Single-payer health care: rationed services, worse outcomes and exorbitant tax increases for all Mainers


For years in the Maine Legislature lawmakers have grappled with countless ideas to expand access to affordable health care services. Unfortunately, many of these proposals include provisions that would undermine the free market or saddle taxpayers with millions of dollars in new taxes. Two such proposals this legislative session are LDs 109 and 407. LD 109 would establish a public health insurance option while LD 407 would create a single-payer “universal health care” system. Both bills are scheduled for a public hearing on Thursday, May 9 at 1 p.m. before the Health Coverage, Insurance and Financial Services Committee.

The idea behind establishing a public health insurance option is simple: Let any Maine resident enroll in the State of Maine Health Plan, the government-sponsored and privately-administered health insurance program serving tens of thousands of government employees and costing taxpayers $133 million in 2013.

The State of Maine Health Plan is exceptionally generous compared to employer-sponsored plans in the private sector, making it an attractive option for potentially hundreds of thousands of non-public employees. The State of Maine Health Plan pays 95 percent of the premium for employees earning less than $30,000 per year, 90 percent of the premium for employees earning $30,000 to $80,000 per year, and 85 percent for higher-income workers. That means that a state worker earning $40,000 enrolled in a plus-one plan paid $465 per month in premiums in 2017 — less than many private sector employees.

And with in-network deductibles of $600 for an individual and $1,200 for a family, the State of Maine Health Plan provides superior coverage to all but the best private-sector options.

LD 109 omits vital information about how unemployed Mainers would be treated under the program. The State of Maine Health Plan currently operates, by definition, on the assumption that its members are government employees. By expanding eligibility to any Maine resident, tens of thousands of people who are either unemployed or out of the labor force entirely could enroll. How would the state’s contribution to their insurance costs be calculated?

The bill does not create a “public option” to genuinely compete against private insurers, but instead proposes to create a public insurance program that is far more attractive and generous than what most private insurers — or employers — can match. The public option would undercut private firms and gain a significant share of the market, destabilizing Maine’s health care system and leaving Maine taxpayers to foot the bill. Incredibly, the bill is silent in providing a funding mechanism for what would be a significant increase in state expenditures.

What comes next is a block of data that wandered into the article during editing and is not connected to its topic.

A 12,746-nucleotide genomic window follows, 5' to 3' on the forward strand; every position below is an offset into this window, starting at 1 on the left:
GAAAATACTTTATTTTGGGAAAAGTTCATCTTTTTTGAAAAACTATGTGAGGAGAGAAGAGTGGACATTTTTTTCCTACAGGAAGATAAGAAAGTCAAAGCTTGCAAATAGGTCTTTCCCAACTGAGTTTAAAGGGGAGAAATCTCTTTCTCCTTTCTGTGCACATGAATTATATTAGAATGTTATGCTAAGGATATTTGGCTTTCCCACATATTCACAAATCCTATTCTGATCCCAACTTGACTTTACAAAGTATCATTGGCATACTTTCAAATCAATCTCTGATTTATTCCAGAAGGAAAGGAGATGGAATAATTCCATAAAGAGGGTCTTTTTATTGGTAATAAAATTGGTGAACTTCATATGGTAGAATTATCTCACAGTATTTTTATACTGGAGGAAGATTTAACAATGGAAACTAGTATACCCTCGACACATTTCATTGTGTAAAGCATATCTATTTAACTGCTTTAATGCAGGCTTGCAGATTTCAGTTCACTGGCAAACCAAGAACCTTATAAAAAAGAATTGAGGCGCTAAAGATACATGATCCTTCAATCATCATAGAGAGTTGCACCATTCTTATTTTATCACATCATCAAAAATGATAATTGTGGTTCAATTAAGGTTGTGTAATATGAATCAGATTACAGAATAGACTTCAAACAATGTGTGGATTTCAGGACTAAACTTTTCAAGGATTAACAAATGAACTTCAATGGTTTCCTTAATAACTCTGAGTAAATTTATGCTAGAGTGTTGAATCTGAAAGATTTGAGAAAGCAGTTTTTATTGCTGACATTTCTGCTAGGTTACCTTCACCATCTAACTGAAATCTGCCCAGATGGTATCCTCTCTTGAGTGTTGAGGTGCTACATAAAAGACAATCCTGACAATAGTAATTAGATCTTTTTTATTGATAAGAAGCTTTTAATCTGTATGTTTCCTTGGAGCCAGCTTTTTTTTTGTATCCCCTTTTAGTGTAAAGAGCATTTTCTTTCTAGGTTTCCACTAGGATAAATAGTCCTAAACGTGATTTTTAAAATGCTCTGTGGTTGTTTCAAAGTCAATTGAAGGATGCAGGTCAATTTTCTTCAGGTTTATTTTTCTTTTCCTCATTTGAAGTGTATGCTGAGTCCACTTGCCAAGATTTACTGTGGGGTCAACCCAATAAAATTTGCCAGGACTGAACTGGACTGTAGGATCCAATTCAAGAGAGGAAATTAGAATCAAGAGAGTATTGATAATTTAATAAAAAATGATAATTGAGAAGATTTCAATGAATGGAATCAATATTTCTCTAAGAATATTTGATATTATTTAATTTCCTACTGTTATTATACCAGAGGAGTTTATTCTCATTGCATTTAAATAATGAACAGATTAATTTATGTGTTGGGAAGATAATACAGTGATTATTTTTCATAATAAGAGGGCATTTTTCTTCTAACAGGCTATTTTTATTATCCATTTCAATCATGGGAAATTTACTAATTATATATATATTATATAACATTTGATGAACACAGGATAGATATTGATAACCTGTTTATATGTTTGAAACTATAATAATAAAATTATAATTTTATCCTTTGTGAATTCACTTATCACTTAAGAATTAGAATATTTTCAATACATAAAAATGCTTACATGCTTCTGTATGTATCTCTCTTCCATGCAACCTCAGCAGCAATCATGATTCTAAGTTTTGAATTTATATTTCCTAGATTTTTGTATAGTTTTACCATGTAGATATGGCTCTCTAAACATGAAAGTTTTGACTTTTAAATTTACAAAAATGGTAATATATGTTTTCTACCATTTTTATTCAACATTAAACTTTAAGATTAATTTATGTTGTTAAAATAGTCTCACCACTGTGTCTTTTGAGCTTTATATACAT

The Government Accountability Office is already warning that states will face huge fiscal challenges unless they rein in spending on public health care programs. The massive government take-over of health care that LD 109 represents is exactly the wrong direction to be heading. No state has enacted a public option, and for good reason.

As it relates to the single-payer model outlined in LD 407, establishing such a program in the State of Maine would damage our economy, make our tax system significantly less competitive and put our citizens’ health care at risk.

The realities of single-payer programs never match their supporters’ rosy rhetoric. In countries with single-payer programs, wait times for urgent treatment, access to life-saving pharmaceuticals and outcomes for serious diseases are generally significantly worse than in the U.S.

The costs of single-payer programs are also prohibitive. Several states have launched single-payer initiatives only to turn back after the full budgetary and economic implications came to light. Perhaps the best-known example is Vermont, which tried to enact a similar single-payer program in 2014.

After years of study, even prominent liberals, including Democratic Governor Peter Shumlin, rescinded their support when it became clear that the plan would nearly double the size of the state’s budget in the first year alone. The state would have had to increase the state personal income tax to 9.5 percent and introduce an 11.5 percent payroll tax.

Other state-based single payer initiatives have stalled for similar reasons. The Maryland Department of Legislative Affairs found that a single-payer program in Maryland would cost state taxpayers $24 billion per year. To put that into perspective, Maryland’s total budget is approximately $41 billion.

A 2018 analysis in Florida found that funding a single-payer program would require an increase in the state’s sales tax to 39 percent or the creation of a 37 percent income tax. The RAND Corporation found that adopting single-payer in New York would cost state taxpayers $139 billion in 2022, requiring tax revenues to increase 156 percent over current projections.

Unsurprisingly, LD 407 also provides no specifics on how the state would fund the program, control health care costs or improve quality. If passed, the bill would lead to rationed care, worse outcomes, and exorbitant tax burdens on Mainers.


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